With all the talk about hosted storage, hosted applications, hosted backup, hosted mail, and “the cloud” terms such as “cloud computing”, “cloud storage”, “cloud solutions”, people tend to think that these servers never go down, that they are impervious to the issues that a physical server might have at your physical location.
For all the advancements made in this arena, the underlying components are still based on the same technology that you might find in your own business system now. Primarily, a server, uninterruptable power supply, network infrastructure, and internet connectivity.
The servers are very robust in comparison to what a small business may use. Potentially comprised of multiple computers on cards in a chassis that has cold air forced through it to keep it cold. Then they are attached to banks of hard drives in a redundant array (RAID) so if one fails, the data is safe, and a new drive can be placed in the unit without so much as powering it down (hot swapable). Even an entire computer with processor/s and memory can be swapped out without powering down. Backups are handled automatically and usually entail copying entire images to multiple places for retention.
The forced air cooling is from air conditioners with filters on them to keep machines cool. Much cooler than in your office environment.
The power protection comes in the form of an Uninterruptable Power Supply (UPS), which may be ONLINE (power is always filtered through that bank of batteries), and in the event of a power failure, a generator powered by natural gas will automatically start providing the energy required to keep the UPS and systems online, sometimes there is a backup generator waiting in the wings in case of failure.
Network infrastructure is handled by enterprise grade switches, routers, and firewalls (Cisco is a major player here, and their logo is all over your typical data center and server room). In a lot of cases, the internal network is connected via fiber and at least gigabit copper. Even the firewalls are redundant in the larger data centers, and switched networks can auto heal.
Internet connectivity at a data center is handled by multiple backbones. So if one is down, you’re not cut off from the world.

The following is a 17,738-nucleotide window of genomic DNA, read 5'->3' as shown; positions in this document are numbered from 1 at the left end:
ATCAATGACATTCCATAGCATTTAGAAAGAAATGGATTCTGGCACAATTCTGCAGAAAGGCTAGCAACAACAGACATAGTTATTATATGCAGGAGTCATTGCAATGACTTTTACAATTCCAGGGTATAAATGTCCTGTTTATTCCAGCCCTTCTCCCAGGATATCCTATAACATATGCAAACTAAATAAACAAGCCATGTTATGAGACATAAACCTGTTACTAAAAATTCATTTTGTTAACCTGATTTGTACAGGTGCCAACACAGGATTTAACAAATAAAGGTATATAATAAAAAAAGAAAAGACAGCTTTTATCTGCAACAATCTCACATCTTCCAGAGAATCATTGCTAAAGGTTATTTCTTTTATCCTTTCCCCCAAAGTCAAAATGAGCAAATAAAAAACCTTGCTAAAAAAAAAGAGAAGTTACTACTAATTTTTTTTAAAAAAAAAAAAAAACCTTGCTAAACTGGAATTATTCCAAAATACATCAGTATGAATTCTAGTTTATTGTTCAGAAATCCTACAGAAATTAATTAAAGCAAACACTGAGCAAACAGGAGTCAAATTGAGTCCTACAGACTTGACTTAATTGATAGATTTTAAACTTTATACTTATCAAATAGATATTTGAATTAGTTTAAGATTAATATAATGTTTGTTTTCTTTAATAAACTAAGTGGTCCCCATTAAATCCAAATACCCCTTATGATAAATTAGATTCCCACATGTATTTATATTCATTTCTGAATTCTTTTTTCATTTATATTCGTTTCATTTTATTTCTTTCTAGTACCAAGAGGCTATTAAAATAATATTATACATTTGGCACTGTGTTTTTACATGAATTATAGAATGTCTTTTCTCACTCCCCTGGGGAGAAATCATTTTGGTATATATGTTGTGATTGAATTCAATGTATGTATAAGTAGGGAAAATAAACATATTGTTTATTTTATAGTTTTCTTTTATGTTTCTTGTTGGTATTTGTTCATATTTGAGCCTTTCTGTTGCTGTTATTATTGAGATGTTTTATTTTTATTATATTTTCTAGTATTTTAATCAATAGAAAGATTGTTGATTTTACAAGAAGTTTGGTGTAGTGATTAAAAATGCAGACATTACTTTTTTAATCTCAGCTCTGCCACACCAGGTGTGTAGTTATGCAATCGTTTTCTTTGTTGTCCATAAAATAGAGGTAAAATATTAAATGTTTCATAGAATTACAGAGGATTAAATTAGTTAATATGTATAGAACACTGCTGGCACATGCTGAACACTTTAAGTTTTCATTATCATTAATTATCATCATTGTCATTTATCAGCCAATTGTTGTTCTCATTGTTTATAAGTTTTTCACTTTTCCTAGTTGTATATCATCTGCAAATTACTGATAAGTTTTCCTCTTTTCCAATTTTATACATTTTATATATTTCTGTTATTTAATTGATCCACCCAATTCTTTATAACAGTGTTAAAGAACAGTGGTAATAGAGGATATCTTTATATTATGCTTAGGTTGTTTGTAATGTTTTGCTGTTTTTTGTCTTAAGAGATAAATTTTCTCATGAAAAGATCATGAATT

Then there is the plethora of monitoring going on. Where your server room may be monitored simply for temperature or power spikes, a data center is likely watching for intrusive behavior by hackers (port scanning, brute force password hacks), denial of service (DoS and dDoS), strange outgoing traffic from your machine (sign of an exploited machine), in addition to all the environmental monitoring. They also secure their facility with access control systems, preventing unauthorized personnel from gaining access to your server. Monitoring of individual servers is possible, where they know if a fan stops working, or a hard drive is faulting.
With all those layers, and more, in place, you would think a data center would remain online through just about anything, and therefore your data and applications should be usable 24/7/365.
That’s not the case at all. Yes, the SaaS cloud providers are striving for five nines (99.999%) in the uptime category, and it IS possible. They do a fantastic job of it. But that number is generally obtained from an aggregate of all accounts and services, over a period of time. So, if a data center loses YOUR data, one virtual server, out of thousands, it doesn’t affect the uptime of the data center, but it certainly affects your productivity.
Here’s an example… On Monday, one of our client’s was down, due to a Microsoft Exchange mail server crash. The cloud service provider did not give much in the way of details, however, the Exchange mail server was down until last night (Wednesday night). There’s no way of knowing how many accounts the cloud provider hosts, but if only one server was down, this did not affect the overall uptime of that data center by very much. If it was an entire physical server with multiple virtual servers, just like our client, that could be another store entirely. We simply don’t know the details, as they are not telling.
When selecting your cloud provider, if they claim five nines, be sure to do your research, and read their SLA. Determine if 99.999% is averaged out across all clients, or on a per-client basis. Attempt to find out how long it takes the provider to restore your virtual machine in the event of a total crash, and if it is restored from an image, so it is working just like it was at the time of the hardware failure. And, how far back those images go for retention.
Is 99.999% good enough for you? It is for my business, depending on how that is measured.
If you would like information about hosted solutions, maybe Microsoft Office 365 for email and collaboration, or Servosity for online backup, Google Apps, or online storage, contact us using the contact link in our menu bar, or call 864-990-4748. We will evaluate your needs and help you decide if the cloud is right for your business.